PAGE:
At rest, since the heart pumps 5 L/min of blood, this means that with the help of hemoglobin, the cardiovascular system can carry 1,000 mL/min of O2 (200 x 5) to the tissues. And with maximum activity, the heart pumps about 25 L/min of blood, and therefore, with the help of hemoglobin, about 5,000 mL/min of O2 (200 x 25) can be transported to the tissues.
It’s important to note that the tissues don’t take all of the O2 out of the blood. They extract about 25 percent to 70 percent. So at rest, 25 percent of the 1,000 mL/min of available O2 will provide the 250 mL/min that the body needs. And with maximum activity, 70 percent of the 5,000 mL/min of available O2 would have provided the 3,500 mL/min our ancestors would have needed to win the battle for survival.
When a person’s level of hemoglobin drops below the normal range, the result is anemia. Worsening anemia causes increasing fatigue, weakness, and shortness of breath with activity. This takes place because, although the lungs may be working properly, the tissues can’t get enough O2 to meet their energy needs due to the blood not being able to carry enough of it.
Clinical experience shows that when the level of hemoglobin drops below the normal range this prevents maximum levels of activity which for our ancestors would have been the difference between eating and being eaten. In addition, since we know that the body requires 250 mL/min of O2 at rest, it is possible to calculate the minimum level of hemoglobin that would generally be compatible with life.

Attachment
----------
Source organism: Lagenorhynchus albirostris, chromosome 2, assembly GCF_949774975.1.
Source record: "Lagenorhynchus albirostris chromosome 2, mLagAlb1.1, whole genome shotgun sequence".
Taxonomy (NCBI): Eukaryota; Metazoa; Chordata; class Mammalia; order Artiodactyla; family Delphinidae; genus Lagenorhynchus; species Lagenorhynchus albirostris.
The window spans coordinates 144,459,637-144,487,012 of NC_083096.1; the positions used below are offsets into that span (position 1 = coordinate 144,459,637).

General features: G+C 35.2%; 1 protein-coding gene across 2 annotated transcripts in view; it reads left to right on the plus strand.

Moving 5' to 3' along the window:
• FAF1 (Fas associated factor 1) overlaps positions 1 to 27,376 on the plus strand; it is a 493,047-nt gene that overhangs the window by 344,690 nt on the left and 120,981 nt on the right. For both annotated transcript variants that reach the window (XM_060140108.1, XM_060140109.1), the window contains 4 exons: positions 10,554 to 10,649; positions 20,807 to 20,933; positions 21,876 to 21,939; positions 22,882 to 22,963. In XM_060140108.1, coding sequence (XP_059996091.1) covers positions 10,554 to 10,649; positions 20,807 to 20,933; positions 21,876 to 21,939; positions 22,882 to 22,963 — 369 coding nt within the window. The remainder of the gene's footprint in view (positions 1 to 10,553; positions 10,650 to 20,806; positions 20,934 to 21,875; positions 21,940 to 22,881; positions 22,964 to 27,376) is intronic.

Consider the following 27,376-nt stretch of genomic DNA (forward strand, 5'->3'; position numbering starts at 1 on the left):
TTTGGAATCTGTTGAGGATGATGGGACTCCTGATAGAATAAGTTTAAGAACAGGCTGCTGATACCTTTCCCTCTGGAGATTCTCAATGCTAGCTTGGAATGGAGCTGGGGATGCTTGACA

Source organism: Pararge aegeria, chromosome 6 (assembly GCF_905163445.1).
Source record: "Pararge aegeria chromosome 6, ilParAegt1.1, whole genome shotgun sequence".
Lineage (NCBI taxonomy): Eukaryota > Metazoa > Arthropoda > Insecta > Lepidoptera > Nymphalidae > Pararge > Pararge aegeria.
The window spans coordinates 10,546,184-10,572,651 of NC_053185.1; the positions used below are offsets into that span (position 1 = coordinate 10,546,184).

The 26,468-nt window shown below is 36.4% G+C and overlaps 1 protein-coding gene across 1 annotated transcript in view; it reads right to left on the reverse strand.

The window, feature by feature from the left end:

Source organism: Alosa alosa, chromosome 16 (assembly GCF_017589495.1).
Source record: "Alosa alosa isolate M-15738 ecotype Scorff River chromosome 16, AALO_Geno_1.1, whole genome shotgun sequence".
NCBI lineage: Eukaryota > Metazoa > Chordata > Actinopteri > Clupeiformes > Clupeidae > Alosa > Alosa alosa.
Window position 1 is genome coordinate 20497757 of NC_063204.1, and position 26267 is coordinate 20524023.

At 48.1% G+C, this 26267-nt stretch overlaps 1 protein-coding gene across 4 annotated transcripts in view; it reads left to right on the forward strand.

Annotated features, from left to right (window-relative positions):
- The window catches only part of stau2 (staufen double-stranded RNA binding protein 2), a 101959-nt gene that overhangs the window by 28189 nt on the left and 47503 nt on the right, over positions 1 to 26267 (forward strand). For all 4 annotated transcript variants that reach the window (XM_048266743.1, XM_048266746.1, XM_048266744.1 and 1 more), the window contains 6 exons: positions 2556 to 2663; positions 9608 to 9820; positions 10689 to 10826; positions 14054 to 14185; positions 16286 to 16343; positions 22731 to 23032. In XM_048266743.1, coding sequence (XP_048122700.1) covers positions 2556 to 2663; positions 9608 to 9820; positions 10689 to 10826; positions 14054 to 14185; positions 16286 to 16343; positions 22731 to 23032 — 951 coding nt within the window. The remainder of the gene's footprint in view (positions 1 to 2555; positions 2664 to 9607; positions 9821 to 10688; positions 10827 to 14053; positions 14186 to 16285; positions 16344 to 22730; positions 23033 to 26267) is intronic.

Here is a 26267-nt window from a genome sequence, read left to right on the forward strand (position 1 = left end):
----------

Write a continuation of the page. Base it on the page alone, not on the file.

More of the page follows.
Since the maximum percentage of O2 the tissues can take out of the blood is about 70 percent, there would have to be about 360 mL/min of O2 available (250/0.7). And since, at rest, the heart usually pumps about 5 liters/min, the blood would have to carry 72 mL of O2 per liter (360/5) so that there would be 360 ml/min of O2 available. Finally, since each gram of hemoglobin can carry 1.34 gm of O2, there would have to be a minimum of about 53 grams of hemoglobin per liter of blood (72/1.34) for the body to have the O2 it needs at rest. Thus, all things being equal, a level of hemoglobin that is below 50 gm/L is usually incompatible with life.
Yet at the same time, the body must also be sure not to make too much hemoglobin. After all, hemoglobin is made by the red blood cells that float in the blood. Therefore the laws of nature that govern the flow of liquids must be kept in mind.